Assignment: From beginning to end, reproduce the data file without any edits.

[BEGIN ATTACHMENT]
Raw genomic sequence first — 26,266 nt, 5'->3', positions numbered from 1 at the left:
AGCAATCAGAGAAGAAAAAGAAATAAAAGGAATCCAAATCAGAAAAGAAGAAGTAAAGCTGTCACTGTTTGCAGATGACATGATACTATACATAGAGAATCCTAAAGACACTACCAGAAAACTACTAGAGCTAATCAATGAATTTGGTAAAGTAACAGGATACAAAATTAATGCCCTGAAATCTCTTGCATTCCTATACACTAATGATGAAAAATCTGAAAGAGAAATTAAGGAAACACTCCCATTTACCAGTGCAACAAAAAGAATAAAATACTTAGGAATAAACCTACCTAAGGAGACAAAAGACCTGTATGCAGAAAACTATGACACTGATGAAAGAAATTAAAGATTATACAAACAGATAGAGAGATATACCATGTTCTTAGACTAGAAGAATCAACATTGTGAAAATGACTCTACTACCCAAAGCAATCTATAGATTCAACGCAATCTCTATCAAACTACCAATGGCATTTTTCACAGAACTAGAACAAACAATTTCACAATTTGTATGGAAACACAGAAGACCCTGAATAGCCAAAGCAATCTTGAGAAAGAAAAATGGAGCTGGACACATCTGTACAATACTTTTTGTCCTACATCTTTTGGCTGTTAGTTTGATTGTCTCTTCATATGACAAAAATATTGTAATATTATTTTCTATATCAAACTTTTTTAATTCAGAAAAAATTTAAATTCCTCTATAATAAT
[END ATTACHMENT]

Raw genomic sequence first — 26,266 nt, 5'->3', positions numbered from 1 at the left:
AGCAATCAGAGAAGAAAAAGAAATAAAAGGAATCCAAATCAGAAAAGAAGAAGTAAAGCTGTCACTGTTTGCAGATGACATGATACTATACATAGAGAATCCTAAAGACACTACCAGAAAACTACTAGAGCTAATCAATGAATTTGGTAAAGTAACAGGATACAAAATTAATGCCCTGAAATCTCTTGCATTCCTATACACTAATGATGAAAAATCTGAAAGAGAAATTAAGGAAACACTCCCATTTACCAGTGCAACAAAAAGAATAAAATACTTAGGAATAAACCTACCTAAGGAGACAAAAGACCTGTATGCAGAAAACTATGACACTGATGAAAGAAATTAAAGATTATACAAACAGATAGAGAGATATACCATGTTCTTAGACTAGAAGAATCAACATTGTGAAAATGACTCTACTACCCAAAGCAATCTATAGATTCAACGCAATCTCTATCAAACTACCAATGGCATTTTTCACAGAACTAGAACAAACAATTTCACAATTTGTATGGAAACACAGAAGACCCTGAATAGCCAAAGCAATCTTGAGAAAGAAAAATGGAGCTGGACACATCTGTACAATACTTTTTGTCCTACATCTTTTGGCTGTTAGTTTGATTGTCTCTTCATATGACAAAAATATTGTAATATTATTTTCTATATCAAACTTTTTTAATTCAGAAAAAATTTAAATTCCTCTATAATAAT